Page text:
Pretty much. I mean, the first time around, the “Cherry Pie” tour took a year and a half or more. So, that was a big record for the band. I was at a lot of those shows and and then, subsequently, in Lynch Mob, opening up for Warrant on the Dog Eat Dog tour in ’92 and ’93. Those songs have stood the test of time. They’re nostalgic to a lot of people. Those songs reemerge in films and commercials and video games and all that stuff. So, they live a second life. So, since 2019 was the 30th anniversary of the “Dirty Rotten Filthy Stinking Rich” record, the band’s first record, that tour went really, really well. So, we figured, let’s follow it with a 30th anniversary “Cherry Pie” tour. Like I said, we’re very optimistic. I’ll tell you what– no matter what, we’re going to make up for all the lost time, once we can get back to doing it. Trust me. It will be the 30th anniversary, “Cherry Pie,” sometime.

When you get on stage and perform those songs, describe the energy that you get from the crowd. I know you weren’t with Warrant when “Cherry Pie” came out, but you’ve been playing those songs for so long, and you’ve helped carry on that legacy.

Over the past, almost 13 years, every time you perform a song… I’m relatively spiritual, but I’m not tree-hugging, crystal-carrying, that kind of stuff. Not to disparage anybody. But, is one thing that I know to be true, and that is onstage, the energy of the audience absolutely fuels you. If I’ve been on four airplanes with crappy weather and delays and blah, blah, blah, and that’s the downside of doing what we do. But once you get there, all of that just melts away and the hour and change that you get to spend on stage doing what hopefully makes people happy is the absolute payoff. It’s the best thing in the world. The most immense part of that is the audience. If they’ve got energy, it reignites you. Like you said, it fortifies you to go, “Louder, Harder, Faster”– see what I did there? (Laughs)

I love it. (Laughs) What do you think it is about “Cherry Pie” that makes it such a classic?

It’s big power chords. It’s simple melody and lyrics– and you know, c’mon, it’s about sex! That’s what rock ‘n’ roll is slang for, anyway. It’s how it all started. It’s one of those songs that just ended up connecting with so many people. And it was a time, too. You have to remember that was 30 years ago. Look at what the world was like. Look at what communication was like. Look at what MTV was like. A lot hinged– that generation that really latched on to that all that late-’80s, early-’90s music caught, maybe it was the last real good gasp of what people call hair metal or L.A., Sunset Strip– all those silly words that everybody likes to label you with. It was kind of nearing to the end of that before it sort of imploded upon itself. I think it was an amazing time. Those songs are about good times and happy and celebration and all of that rather than moody, depressing, introspective, world is awful, wah, stare at my shoes. You know what I mean? I’m not one of those performers. I never was, no matter what the subject matter. All that stuff was still going on then, and if you lived through it the first time with the way the world is, maybe it makes you, at times, nostalgic for that sort of feeling, and I think that’s the majority of the connection. I can get everybody in the crowd to sing along to that one, or at least I think I can.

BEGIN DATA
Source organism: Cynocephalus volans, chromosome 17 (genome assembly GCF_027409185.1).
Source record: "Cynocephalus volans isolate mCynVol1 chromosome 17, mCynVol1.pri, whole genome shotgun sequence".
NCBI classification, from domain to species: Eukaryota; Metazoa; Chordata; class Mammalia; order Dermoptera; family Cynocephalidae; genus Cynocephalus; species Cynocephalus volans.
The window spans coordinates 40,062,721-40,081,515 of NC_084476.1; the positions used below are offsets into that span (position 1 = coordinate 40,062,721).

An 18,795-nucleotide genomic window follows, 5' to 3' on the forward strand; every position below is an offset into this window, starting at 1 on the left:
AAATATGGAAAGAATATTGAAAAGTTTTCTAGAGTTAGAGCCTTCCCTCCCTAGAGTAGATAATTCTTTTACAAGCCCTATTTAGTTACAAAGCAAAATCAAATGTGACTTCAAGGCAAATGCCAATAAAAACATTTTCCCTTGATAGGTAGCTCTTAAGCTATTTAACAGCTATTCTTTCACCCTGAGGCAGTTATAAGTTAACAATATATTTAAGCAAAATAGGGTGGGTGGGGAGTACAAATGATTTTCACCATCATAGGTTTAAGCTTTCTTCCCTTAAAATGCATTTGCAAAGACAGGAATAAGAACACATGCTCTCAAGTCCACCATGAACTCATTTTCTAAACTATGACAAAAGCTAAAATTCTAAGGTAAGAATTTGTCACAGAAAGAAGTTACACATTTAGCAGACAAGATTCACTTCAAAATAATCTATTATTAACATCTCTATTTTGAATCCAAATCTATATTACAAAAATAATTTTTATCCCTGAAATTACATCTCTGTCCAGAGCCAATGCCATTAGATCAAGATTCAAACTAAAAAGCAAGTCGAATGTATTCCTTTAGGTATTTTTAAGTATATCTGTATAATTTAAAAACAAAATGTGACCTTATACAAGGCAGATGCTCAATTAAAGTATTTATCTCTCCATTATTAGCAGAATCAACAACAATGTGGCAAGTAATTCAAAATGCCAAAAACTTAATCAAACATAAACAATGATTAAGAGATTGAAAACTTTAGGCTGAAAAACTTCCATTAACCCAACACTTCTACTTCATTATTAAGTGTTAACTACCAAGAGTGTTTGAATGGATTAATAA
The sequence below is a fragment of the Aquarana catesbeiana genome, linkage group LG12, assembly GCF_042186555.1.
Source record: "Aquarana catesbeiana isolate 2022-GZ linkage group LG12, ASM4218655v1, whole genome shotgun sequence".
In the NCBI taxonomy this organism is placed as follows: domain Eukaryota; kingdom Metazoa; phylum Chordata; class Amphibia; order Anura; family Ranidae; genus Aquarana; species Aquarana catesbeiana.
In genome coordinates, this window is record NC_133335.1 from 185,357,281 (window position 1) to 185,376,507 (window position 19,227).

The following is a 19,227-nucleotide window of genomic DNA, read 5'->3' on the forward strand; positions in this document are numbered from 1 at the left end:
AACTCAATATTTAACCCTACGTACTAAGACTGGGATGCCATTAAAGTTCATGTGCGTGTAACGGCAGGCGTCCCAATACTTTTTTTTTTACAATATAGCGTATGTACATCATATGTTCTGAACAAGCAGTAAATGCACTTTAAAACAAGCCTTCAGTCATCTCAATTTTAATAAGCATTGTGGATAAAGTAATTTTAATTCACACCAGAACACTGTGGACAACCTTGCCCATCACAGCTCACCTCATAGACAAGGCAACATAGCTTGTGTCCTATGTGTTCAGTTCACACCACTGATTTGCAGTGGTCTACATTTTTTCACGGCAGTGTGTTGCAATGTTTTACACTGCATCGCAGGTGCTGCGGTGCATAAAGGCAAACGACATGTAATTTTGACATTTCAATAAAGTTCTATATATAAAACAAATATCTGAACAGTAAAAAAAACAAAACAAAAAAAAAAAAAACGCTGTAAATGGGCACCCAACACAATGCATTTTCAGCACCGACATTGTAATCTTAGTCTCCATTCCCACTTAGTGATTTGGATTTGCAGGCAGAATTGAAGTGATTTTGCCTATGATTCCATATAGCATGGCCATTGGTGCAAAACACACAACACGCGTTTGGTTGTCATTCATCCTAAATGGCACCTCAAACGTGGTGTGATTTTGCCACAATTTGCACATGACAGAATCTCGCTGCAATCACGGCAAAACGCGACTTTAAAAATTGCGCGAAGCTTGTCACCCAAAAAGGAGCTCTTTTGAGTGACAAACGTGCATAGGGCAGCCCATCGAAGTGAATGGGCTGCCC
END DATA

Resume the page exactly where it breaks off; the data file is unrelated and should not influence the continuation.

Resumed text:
Yeah. It’s just a fun song, you know?

Well, yeah. And that was the thing. It was about having a good time and about fun and about all of that. So what would you have to remember, something happy or something sad?

When you take to the stage with that track, how do you do it justice and at the same time make it your own?

It’s not up to me, how do I do it justice? That’s up to everybody else. Opinions vary. I’m just thankful that fans embraced me coming into this band when (Jani) Lane no longer could. He even made his peace with it. He and I were really good friends. When we were making a Lynch Mob record in ’91 and ’92 and they were making “Dog Eat Dog,” we got to be friends. That was the reason why my band ended up supporting his band. I just do those songs the best justice I possibly can. I truly do enjoy my job. I was a fan first, so that probably helps. I was a fan and a friend, so I want to see that legacy continue. People want to see it. As long as people want to see it, we’ll keep doing it, as soon as we’re allowed to! (Laughs)